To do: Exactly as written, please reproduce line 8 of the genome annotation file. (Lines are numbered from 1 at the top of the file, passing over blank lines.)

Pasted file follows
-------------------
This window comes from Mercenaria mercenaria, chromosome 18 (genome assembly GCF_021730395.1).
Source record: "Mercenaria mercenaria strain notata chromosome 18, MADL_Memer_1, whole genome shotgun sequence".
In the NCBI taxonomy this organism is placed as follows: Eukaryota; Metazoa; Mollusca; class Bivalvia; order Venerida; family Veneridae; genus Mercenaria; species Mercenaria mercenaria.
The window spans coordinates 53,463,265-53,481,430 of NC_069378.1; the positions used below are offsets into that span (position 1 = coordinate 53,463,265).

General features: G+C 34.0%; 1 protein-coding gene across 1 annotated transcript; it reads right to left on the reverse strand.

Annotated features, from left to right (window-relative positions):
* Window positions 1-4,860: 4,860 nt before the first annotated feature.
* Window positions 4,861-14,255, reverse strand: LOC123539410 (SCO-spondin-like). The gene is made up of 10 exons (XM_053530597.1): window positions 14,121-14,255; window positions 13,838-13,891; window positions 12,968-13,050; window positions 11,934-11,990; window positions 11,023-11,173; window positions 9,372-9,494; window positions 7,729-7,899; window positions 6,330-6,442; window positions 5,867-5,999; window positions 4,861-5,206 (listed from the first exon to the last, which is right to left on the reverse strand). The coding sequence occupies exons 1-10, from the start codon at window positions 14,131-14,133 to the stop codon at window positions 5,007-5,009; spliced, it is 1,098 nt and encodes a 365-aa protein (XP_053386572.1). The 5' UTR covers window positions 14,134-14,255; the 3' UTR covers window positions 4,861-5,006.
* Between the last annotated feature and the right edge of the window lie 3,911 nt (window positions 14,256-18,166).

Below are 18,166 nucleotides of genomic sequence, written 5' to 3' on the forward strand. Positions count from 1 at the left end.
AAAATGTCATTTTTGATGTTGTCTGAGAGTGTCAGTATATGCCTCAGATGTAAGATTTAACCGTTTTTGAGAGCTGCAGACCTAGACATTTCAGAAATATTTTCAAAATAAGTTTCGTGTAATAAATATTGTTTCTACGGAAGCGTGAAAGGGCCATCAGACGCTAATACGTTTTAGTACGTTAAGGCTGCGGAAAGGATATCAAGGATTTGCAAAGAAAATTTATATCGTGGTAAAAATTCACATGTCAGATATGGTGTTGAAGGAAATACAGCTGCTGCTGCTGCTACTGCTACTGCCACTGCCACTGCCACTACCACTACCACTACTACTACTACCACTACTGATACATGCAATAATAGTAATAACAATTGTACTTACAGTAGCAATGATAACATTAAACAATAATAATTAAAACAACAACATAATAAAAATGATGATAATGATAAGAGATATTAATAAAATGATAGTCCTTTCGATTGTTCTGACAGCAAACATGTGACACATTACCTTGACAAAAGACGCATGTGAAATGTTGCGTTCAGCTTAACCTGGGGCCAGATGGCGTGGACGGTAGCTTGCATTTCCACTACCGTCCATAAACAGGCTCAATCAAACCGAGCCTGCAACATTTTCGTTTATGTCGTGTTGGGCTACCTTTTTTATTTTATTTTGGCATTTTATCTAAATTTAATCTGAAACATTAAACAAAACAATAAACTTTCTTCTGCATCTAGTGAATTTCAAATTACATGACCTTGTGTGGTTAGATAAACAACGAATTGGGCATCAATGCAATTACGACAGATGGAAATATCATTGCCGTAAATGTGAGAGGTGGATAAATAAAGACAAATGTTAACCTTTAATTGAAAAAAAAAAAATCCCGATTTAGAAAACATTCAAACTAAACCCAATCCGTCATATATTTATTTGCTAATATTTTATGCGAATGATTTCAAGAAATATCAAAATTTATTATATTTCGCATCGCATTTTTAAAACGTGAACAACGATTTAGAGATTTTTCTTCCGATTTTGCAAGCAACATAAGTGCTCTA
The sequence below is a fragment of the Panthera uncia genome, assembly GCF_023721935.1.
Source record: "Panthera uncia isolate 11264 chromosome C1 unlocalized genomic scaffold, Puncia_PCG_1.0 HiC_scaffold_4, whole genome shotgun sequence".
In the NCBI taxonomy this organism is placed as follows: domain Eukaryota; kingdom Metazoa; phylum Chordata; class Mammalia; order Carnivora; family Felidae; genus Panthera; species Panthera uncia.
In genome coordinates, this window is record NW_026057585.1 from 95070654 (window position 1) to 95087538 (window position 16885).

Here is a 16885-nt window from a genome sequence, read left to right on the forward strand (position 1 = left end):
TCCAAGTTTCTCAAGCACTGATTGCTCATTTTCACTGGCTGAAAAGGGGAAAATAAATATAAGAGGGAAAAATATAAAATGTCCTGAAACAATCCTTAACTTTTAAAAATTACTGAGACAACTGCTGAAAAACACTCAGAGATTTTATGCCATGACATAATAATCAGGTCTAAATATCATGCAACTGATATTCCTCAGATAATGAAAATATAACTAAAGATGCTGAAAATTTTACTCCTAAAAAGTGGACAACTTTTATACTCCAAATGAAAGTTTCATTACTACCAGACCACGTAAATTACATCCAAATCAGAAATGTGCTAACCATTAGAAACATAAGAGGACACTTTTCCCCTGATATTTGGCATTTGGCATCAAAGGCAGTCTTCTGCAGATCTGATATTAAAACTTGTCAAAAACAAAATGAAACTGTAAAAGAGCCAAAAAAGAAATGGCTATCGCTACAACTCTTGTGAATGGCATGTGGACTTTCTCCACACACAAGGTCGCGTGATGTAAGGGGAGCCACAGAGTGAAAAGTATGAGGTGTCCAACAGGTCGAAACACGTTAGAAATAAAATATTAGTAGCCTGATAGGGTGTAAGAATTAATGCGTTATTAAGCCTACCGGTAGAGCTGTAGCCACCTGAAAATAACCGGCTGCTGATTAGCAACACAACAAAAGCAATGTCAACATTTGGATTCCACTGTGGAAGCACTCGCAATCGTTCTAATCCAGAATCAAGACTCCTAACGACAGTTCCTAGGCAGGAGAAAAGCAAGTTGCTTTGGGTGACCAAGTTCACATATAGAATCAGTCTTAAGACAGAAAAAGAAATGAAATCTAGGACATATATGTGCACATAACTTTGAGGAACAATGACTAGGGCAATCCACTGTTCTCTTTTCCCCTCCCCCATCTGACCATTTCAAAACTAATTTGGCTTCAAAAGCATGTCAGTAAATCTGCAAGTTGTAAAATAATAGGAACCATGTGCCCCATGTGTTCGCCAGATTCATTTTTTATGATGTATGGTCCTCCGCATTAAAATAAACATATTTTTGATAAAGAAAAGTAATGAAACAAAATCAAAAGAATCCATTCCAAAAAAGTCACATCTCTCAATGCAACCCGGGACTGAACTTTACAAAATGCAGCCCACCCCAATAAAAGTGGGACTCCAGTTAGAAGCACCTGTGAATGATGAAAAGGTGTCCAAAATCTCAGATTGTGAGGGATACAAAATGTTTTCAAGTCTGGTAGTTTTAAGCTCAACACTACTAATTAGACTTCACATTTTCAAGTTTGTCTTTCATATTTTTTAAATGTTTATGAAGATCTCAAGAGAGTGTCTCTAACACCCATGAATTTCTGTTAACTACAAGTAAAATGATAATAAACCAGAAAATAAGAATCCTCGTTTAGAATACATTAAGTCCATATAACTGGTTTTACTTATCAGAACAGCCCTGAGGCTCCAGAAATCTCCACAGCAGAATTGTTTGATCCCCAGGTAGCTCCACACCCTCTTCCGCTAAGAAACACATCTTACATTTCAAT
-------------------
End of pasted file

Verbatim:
* Window positions 4,861-14,255, reverse strand: LOC123539410 (SCO-spondin-like). The gene is made up of 10 exons (XM_053530597.1): window positions 14,121-14,255; window positions 13,838-13,891; window positions 12,968-13,050; window positions 11,934-11,990; window positions 11,023-11,173; window positions 9,372-9,494; window positions 7,729-7,899; window positions 6,330-6,442; window positions 5,867-5,999; window positions 4,861-5,206 (listed from the first exon to the last, which is right to left on the reverse strand). The coding sequence occupies exons 1-10, from the start codon at window positions 14,131-14,133 to the stop codon at window positions 5,007-5,009; spliced, it is 1,098 nt and encodes a 365-aa protein (XP_053386572.1). The 5' UTR covers window positions 14,134-14,255; the 3' UTR covers window positions 4,861-5,006.